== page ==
It's been a week of retirements - Ricki Herbert, Sachin Tendulkar, David Tua and, on a forced basis, Daniel McKinnon, the light heavyweight on the Tua-Alexander Ustinov undercard who fought that 'war' with Robbie Berridge.
McKinnon's retirement came courtesy of that bloodied, bruising bout with Berridge, marketed as a grudge match and having every appearance of being so. In the shower afterwards, McKinnon, 30, complained of head pains and was rushed to hospital; he had a scan, then brain surgery and everyone feared the worst until he started to make what seems to be an amazing recovery.
It's a relief. His surgery brings home, even to we diehard fight fans, boxing's cruel by-product.
It is essentially an indefensible sport. I never win the debate with my anti-boxing wife. She always plays the winning card - that it is the only sport in the world where the athletes deliberately set out to hurt each other. She's right.
Yet I love boxing; the science of it and the athleticism and the mano a mano spartan simplicity of two men, stripped of everything except their shorts, technique and will to win. My favourite boxers are Muhammad Ali and Sugar Ray Leonard. They are technicians, not Tysons.
Yet I'm not being entirely honest. I, like all fight fans, also watch boxing for the knockouts, for the brutality. It's a strange human paradox. We like watching others commit mayhem on each other. It's not just boxing. Motor racing fans watch for crashes. League and rugby fans love the big hits and a bit of biffo. I can't even begin to explain the mysteriously popular appeal of cage fighting and other forms of MMA unless it is the primal urge of 'hurt or be hurt'.
There have been calls to ban boxing but they make no sense. Quite apart from freedom of choice, that would also call into question base jumping, sky diving, underwater diving, motor racing, luge, mountaineering and so on. Extending that logic, we would ban cars and air travel.
But maybe we can do more to help boxers. Its greatest hero, Ali, embodies the horrible suspicion that his Parkinson's is caused by the hammering he took, particularly late in his career when some of that silky movement and speed had left him.
There are other more recent examples. Magomed Abdusalamov was left in a coma after a heavyweight bout, losing a 12-round points decision to expat Cuban Mike Perez this month. The Russian (32) asked his corner twice about the state of his face - a question some say should have led to the corner throwing in the towel.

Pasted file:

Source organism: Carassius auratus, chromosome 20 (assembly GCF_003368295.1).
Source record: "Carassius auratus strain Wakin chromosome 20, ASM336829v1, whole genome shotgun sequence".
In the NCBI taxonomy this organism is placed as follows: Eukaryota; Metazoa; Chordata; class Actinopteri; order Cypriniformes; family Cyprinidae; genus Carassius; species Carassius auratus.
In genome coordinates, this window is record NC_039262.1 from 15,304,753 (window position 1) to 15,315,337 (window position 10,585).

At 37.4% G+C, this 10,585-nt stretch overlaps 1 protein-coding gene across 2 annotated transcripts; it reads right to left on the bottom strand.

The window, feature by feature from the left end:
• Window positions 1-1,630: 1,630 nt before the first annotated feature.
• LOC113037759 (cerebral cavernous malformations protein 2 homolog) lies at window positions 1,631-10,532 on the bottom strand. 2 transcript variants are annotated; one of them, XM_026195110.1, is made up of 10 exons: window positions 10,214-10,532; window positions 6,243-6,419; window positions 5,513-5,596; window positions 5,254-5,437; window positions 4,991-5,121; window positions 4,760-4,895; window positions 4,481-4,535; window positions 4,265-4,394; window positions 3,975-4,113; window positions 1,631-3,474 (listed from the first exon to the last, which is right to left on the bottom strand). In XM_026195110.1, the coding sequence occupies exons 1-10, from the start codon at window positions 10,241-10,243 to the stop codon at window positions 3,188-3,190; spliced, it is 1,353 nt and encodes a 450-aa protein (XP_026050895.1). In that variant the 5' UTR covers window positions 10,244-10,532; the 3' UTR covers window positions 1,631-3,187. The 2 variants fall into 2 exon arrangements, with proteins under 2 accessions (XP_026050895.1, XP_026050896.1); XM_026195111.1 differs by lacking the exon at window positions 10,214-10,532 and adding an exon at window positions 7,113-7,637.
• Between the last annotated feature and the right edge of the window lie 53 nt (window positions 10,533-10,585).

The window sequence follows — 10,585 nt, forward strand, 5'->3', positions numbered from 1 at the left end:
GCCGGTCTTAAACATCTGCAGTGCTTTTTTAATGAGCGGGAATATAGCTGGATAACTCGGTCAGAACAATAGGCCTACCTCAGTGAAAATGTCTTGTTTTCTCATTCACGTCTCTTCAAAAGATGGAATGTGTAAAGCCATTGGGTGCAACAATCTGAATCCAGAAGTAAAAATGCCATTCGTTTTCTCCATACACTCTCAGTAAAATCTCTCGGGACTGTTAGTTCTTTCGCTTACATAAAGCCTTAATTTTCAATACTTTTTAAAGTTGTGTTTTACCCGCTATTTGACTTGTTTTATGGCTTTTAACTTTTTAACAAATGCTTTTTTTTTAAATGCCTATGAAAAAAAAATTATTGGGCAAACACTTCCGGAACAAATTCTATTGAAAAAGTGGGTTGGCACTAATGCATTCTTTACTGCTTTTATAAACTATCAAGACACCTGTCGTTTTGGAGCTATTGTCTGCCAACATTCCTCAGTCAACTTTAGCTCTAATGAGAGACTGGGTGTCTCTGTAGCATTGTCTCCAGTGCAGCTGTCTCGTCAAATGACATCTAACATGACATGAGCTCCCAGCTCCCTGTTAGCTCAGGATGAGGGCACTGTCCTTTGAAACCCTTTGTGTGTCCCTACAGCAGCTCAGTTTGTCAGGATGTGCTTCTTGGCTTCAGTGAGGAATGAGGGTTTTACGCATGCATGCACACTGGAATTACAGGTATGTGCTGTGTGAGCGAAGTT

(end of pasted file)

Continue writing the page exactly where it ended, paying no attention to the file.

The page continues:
He had a broken left hand, a broken nose and a small blood clot was discovered on the brain. He was placed in a medically induced coma and had suffered a stroke. He is still on life support.
Bantamweight Frankie Leal was dead at 26, from brain injury after a fight last month. Turns out he had been stretchered out of the ring before, had been knocked out four times in losses (he had 20 wins from 31 fights) and was down twice in his last, fatal fight.
There must be some things we can do, like maybe a three-KO rule; three strikes and you're out of the game. It would have saved Leal's life.
Helmets - amateurs wear them for protection; why not pros? The answer is, of course, tied up with money and TV and being able to see the faces, producing a knockout. Boxers learn skills through fighting but take a lot of blows along the way; accumulated stress on the brain causes the problems. That is particularly true of journeymen who never make it to a world title.
McKinnon has fought two who went on to become world champions - the latest the fight before Berridge. How much damage did he take in that 12-round, majority decision against Blake Caparello in July, now the IBO's light heavyweight "world" champion.
Ringside doctors should have the power to stop a fight, even above the referee, if he thinks a boxer is taking too much punishment. In addition, boxers should take compulsory scans and medical examinations every six months. If there is even any slight evidence of brain damage, instant retirement.
Age or fight limits - many boxers do not know when to stop. There could be limits preventing fighting past 40 years of age. Maybe a numerical limit - 45 fights in a professional life. That may also obviate some of the lame matches made to boost a fighter's win record in the hope of a title bout.
Making managers and cornermen financially liable for a fighter's health could see fewer risks taken and fights called off sooner, before real punishment is taken.
De-romanticising boxing - the hardest change of all. Bravery is a macho requirement of the sport. Boxers don't quit during a fight because there is a stigma attached to those who do. They make comebacks because they think they still can. Words like "warriors" are bandied about a lot. Media, promoters and fans are partly to blame for this - a fight like Berridge vs McKinnon is hailed for the gutsy qualities of the fighters. In all honesty, I did not enjoy it as much as others. Someone said it was a candidate for "international fight of the year". Ridiculous. There were not a lot of silky skills on show; neither was a scientific fighter. It was a torrid exchange with neither giving an inch; compelling viewing for many.
We could de-macho things by emphasising skill ahead of bravery. We could de-stigmatise throwing in the towel. Better a live quitter than a brain-damaged warrior. But that is a bigger change than the media; that is trying to quell primal human urge.
So I went to the bank this week and made a donation to the fund for McKinnon. I felt more than a bit hypocritical. I should have felt good about the donation but I walked away knowing that, when the feisty Shane Cameron-Brian Minto fight is staged next month, for example, I will be wanting to watch it.